-Many AI businesses are not using the latest algo-rhythms or they are renting someone else’s AI platform. This leaves them with no distinctive business model as it can easily be replicated by others.
-Wealth management tools for advisors have been a heavy theme in the pool of start-ups. Many are quite good but it is a crowded field.
-We have seen a very large number of robo advice and crowd sourced investment ideas. If it focused on B2C as many are, then we have less interest as the customer acquisition costs are so high. If they have found a way to get B2B2C then they are interesting ideas to us.
-Crypto assets are another big theme. Many of these are riding the popularity wave with no real business behind them but a few are very smart applications for building new forms of commerce using new forms of infrastructure and ways to store value.
Always happy to see any entrepreneurs and their business plans so do not be shy in sending them along.
What technology development seems to have gone beyond the hype cycle for FinTech start-ups? We feel it is Artificial Intelligence (AI). Dave has been using it for Cogo Labs partner’s companies to create efficient ways to serve clients’ needs in a variety of markets. This cost effectiveness is due to the lack of human capital needed to assist the client.
We are also seeing it applied to big data problem sets similar to what we do to search the Cogo Labs data for information on possible investments for the portfolio. Many of you know this is called the Apollo tool. The bigger the data set, the more interesting are results from applying AI but the more difficult the process of getting results.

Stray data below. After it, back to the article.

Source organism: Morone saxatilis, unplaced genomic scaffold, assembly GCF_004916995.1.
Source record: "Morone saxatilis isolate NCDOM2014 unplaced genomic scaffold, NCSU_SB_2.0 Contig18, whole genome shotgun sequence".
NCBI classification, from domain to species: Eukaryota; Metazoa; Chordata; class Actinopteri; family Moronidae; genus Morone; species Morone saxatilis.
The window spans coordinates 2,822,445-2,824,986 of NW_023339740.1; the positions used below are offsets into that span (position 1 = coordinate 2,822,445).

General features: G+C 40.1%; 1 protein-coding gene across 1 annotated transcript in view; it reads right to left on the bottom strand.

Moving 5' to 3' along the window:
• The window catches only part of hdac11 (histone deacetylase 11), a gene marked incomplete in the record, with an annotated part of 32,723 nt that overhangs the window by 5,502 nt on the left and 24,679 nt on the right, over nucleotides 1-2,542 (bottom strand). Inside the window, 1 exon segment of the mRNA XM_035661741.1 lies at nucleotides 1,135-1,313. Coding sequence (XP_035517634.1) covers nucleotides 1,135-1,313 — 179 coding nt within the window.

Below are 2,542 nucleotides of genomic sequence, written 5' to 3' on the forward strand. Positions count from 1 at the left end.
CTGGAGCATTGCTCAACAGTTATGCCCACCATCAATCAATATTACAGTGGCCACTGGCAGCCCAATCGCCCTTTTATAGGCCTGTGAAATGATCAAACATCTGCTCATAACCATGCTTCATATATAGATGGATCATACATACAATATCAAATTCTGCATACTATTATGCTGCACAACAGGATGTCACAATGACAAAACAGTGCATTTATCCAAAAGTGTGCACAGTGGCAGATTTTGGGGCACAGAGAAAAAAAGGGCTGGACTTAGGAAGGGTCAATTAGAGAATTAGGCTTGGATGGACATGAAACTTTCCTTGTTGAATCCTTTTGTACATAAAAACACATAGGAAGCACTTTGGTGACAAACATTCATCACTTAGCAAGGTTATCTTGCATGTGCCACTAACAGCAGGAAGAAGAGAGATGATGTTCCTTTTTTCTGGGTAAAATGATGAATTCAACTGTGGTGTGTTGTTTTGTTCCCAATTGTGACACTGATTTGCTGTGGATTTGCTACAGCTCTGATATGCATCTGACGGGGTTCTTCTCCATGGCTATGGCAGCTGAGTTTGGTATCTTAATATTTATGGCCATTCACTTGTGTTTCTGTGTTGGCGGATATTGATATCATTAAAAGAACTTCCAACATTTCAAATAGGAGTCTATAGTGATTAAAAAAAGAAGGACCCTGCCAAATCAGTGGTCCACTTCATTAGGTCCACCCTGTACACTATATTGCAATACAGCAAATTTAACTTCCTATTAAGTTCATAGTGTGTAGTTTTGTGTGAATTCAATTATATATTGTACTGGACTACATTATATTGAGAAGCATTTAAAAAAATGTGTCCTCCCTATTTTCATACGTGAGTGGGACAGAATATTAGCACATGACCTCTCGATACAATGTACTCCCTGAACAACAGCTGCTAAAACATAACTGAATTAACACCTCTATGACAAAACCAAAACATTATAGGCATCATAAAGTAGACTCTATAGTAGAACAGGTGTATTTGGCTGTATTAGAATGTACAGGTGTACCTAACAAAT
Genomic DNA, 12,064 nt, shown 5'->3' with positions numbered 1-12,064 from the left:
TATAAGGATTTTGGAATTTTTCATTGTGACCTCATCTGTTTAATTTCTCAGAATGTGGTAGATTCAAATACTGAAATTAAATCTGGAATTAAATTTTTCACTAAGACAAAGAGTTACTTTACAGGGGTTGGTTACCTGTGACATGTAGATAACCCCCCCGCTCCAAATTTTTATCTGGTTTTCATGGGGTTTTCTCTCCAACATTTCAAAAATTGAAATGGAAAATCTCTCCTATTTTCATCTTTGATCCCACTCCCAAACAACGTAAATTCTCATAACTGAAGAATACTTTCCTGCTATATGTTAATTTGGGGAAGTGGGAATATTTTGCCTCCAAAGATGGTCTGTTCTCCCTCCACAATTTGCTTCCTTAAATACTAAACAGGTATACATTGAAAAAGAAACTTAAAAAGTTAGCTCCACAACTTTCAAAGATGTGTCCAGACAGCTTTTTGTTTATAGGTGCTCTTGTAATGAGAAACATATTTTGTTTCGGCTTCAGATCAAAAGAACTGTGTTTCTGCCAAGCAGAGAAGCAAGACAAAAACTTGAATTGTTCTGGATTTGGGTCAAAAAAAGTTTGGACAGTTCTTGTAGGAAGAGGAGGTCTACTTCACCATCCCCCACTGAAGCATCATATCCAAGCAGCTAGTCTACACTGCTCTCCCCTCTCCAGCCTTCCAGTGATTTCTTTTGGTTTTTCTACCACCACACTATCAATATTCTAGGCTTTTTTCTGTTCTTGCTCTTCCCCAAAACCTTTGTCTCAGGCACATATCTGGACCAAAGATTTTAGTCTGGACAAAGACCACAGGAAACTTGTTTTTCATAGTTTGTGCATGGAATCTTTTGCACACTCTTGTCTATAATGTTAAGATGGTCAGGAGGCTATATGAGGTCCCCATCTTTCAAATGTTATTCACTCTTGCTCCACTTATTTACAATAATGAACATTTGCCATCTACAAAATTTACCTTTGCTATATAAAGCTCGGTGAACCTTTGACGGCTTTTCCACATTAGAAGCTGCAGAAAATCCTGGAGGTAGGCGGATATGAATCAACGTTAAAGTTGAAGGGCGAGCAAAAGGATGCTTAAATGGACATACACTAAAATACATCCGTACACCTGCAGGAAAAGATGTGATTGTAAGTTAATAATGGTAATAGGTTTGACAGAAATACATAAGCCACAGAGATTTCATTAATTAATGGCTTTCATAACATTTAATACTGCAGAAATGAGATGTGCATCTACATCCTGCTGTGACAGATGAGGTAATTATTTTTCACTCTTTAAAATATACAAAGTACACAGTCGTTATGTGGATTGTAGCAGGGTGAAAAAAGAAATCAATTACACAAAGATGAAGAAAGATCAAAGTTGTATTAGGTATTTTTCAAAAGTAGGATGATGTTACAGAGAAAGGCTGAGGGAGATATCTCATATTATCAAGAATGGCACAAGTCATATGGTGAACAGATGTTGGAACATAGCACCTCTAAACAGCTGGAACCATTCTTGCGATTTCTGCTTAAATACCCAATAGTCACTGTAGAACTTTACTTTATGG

Recent applications include Micronotes who we invested in late in 2017. They use AI to help banks help their clients with needs based solutions such as lending or wealth management. We saw another plan recently for a lending platform driven by AI.
We wanted to dig a bit deeper on the topic to share our insights on the state of play for this tool.
—Dave & Mark
Google Cloud provides a good primer on AI.
It’s a labor replacement. This is the key factor to remember when presented with an idea or opportunity for AI. It uses algorithms to sort through data and learn patterns and “answers” to questions one is seeking in the data.
Let’s use online employment. You can review Linked In searching for types of employees to hire for your new analyst role. You might search for those people with an analyst title. You might search for firms you admire for their training of analysts so you can pluck them already trained by someone else. Am sure you have done this type of search before and have realized how much time it takes to sort out the information. You are the AI algorithm.
Instead you can use a search firm like Jobcase to perform these tasks within their database of candidates (tens of millions)and provide specs to drive candidate discovery. That is AI being used to more efficiently do a task.
A further benefit to AI, especially in this example, is that it eliminates bias. We all have a bias-it can be good or bad on the human level. Maybe people who wear glasses look smart to you so you unconsciously favor those candidates with glasses. You don’t experience the bias or you would fix it. Try a test the next time you are searching for something see if you see a pattern in your choices and your non choices. Perhaps you will see a bias and become conscious about it.